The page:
Having hitherto spoken to you as a statesman let me ask you a question as a philosopher which I have put in vain to those of this place (tho this indeed is no wonder since you will find by the list of members of your philosophical society at Philadelphia that it is impossible to find a philosopher at New York). Some time before it snows the air is extremely cold but immediately before the snow falls the thermometer rises many degrees it after falls again during the snow storm and almost always after it is over. If as is now the received opinion the air acts as a menstruum to disolve water it would hold more in solution while it was warm than when cold and the reverse of what I have observed should take place it should be colder when the snow was about to fall than at any other time—to what cause is this to be attributed? My own Idea is that7 water disolved in air is incapable of freezing as indeed is evident from water being held in solution in air8 When the thermometer is many degrees below the freezing point. But as warm air will disolve much more water than cold when the air becomes cold and its volume is diminished it brings the particles of water nearer they naturally attract each other quit the menstruum in which they were disolved [shoot?] into crystals and assume those regular forms in which snow is always found. In their passage from water to snow they give out a quantity of heat which occasiones the rise of the thermometer that is always observable just before the snow falls. This accounts for the two phenomena that distinguish snow from hail its regular formation and the fall of the thermometer—its rise after the snow has fallen is natural since the cause that rendered it warm has ceased to operate and the renewed capacity of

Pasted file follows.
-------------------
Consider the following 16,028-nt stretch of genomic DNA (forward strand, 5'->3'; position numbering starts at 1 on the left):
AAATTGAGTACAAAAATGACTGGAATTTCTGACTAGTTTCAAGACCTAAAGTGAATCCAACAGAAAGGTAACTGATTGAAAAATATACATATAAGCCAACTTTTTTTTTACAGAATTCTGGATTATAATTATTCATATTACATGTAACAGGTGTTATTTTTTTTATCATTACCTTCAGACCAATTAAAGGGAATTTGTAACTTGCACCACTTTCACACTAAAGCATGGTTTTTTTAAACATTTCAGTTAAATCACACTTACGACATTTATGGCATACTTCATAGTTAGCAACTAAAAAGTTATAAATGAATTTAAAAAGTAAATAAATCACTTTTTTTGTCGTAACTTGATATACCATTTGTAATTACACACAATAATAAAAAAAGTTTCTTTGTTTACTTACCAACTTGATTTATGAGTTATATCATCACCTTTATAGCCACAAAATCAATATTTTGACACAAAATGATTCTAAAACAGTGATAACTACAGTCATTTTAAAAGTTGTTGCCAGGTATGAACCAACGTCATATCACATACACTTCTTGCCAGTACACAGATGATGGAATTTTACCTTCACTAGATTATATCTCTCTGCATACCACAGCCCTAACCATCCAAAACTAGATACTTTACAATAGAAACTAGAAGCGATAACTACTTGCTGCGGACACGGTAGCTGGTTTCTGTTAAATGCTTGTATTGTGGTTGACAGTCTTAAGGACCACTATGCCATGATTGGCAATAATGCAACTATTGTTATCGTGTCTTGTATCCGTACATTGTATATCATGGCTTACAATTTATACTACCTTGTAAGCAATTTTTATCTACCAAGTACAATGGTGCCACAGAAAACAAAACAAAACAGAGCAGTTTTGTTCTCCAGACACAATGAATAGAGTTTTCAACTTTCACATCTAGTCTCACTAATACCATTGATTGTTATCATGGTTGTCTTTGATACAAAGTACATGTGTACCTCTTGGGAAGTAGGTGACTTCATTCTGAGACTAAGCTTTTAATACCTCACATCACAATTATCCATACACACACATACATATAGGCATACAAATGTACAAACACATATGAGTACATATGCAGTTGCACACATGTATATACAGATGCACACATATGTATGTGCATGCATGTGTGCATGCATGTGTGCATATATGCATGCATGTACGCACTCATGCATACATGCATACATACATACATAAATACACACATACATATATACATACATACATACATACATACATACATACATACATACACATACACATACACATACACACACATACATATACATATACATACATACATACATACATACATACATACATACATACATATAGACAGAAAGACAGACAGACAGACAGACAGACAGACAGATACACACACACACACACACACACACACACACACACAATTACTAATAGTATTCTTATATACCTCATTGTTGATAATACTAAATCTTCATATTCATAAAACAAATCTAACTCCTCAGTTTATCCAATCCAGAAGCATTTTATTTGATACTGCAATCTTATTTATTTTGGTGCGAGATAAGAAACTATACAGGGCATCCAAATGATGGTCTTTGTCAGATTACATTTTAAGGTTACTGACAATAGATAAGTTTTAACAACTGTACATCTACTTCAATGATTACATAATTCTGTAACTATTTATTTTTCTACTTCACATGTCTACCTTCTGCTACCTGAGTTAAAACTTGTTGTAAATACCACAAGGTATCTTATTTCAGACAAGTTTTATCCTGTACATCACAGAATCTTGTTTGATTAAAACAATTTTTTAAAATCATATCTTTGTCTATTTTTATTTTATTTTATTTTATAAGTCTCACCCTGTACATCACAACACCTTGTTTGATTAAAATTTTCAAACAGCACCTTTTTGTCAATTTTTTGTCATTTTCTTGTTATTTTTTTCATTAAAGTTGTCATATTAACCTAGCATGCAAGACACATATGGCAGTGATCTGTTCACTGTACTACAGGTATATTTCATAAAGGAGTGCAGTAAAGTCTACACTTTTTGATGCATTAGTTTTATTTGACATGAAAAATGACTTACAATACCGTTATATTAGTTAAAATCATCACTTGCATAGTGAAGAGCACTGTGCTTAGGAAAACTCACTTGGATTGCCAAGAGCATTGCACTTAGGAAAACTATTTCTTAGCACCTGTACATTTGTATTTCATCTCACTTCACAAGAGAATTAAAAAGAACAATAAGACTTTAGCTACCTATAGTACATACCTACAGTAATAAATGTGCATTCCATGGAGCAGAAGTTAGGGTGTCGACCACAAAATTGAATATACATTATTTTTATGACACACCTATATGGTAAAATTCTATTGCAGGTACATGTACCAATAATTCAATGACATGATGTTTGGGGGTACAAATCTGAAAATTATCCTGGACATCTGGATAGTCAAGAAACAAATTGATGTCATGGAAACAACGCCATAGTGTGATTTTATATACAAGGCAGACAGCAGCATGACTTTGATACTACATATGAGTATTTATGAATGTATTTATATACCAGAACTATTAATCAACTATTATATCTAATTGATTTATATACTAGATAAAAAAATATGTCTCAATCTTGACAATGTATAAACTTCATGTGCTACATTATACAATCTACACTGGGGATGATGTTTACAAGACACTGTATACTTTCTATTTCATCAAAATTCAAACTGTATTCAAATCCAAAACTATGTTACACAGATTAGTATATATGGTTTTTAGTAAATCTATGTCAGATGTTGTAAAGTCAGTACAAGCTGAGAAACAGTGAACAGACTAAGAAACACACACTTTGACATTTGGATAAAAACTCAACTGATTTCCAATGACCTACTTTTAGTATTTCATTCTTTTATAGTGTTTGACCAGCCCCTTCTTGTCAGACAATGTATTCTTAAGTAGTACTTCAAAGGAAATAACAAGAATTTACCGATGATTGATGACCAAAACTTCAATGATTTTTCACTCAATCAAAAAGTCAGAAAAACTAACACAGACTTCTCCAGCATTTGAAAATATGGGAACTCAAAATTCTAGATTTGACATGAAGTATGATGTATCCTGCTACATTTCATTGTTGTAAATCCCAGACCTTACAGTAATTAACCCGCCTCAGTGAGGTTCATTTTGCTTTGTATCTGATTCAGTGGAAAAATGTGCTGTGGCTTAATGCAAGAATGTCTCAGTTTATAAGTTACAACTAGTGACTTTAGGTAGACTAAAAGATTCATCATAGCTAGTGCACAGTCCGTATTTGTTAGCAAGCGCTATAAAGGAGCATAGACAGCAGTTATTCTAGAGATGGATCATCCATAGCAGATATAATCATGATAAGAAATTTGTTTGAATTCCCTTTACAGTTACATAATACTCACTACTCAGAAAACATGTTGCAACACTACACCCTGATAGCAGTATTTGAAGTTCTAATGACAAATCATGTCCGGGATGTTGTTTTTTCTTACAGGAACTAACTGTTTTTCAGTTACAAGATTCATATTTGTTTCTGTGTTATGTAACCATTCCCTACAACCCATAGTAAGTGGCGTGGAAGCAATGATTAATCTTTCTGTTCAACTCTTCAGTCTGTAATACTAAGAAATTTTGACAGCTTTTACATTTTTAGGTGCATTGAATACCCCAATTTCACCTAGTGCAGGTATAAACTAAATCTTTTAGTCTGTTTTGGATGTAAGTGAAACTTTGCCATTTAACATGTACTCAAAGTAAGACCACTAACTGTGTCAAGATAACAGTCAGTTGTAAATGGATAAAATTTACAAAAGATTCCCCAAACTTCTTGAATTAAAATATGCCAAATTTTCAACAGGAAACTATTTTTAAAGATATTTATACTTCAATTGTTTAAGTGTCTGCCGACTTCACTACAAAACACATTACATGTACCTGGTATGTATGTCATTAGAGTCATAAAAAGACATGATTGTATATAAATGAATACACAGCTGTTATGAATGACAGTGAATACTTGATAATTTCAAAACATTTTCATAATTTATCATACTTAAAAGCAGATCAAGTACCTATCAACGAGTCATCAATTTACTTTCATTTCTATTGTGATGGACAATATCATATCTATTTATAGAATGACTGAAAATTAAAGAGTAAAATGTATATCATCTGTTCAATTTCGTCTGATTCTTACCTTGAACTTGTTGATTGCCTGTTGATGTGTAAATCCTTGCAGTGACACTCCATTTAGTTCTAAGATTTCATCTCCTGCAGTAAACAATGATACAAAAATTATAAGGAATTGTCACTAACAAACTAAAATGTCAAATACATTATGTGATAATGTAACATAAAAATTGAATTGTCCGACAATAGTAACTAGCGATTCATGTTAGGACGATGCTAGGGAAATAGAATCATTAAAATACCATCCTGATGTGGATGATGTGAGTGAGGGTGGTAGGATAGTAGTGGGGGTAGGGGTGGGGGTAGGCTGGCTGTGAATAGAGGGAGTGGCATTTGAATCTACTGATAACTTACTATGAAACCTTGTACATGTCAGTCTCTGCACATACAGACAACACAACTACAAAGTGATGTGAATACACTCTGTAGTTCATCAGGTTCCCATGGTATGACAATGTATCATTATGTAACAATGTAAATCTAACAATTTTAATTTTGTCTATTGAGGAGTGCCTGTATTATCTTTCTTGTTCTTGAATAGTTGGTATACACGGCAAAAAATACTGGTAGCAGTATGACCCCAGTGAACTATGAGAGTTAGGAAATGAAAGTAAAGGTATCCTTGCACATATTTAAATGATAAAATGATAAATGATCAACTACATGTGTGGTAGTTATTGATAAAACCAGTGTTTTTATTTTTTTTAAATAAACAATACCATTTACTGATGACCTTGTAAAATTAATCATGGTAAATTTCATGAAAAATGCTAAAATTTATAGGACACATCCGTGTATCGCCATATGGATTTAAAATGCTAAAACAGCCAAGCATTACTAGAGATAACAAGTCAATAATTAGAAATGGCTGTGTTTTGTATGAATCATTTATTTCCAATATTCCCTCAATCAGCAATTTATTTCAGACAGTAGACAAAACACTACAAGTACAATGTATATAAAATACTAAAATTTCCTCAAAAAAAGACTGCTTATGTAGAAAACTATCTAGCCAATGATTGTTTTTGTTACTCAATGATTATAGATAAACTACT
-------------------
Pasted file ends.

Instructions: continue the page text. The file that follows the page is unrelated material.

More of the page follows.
Dft (NHi: Robert R. Livingston Papers); undated, unaddressed, and unfinished; two words illegible.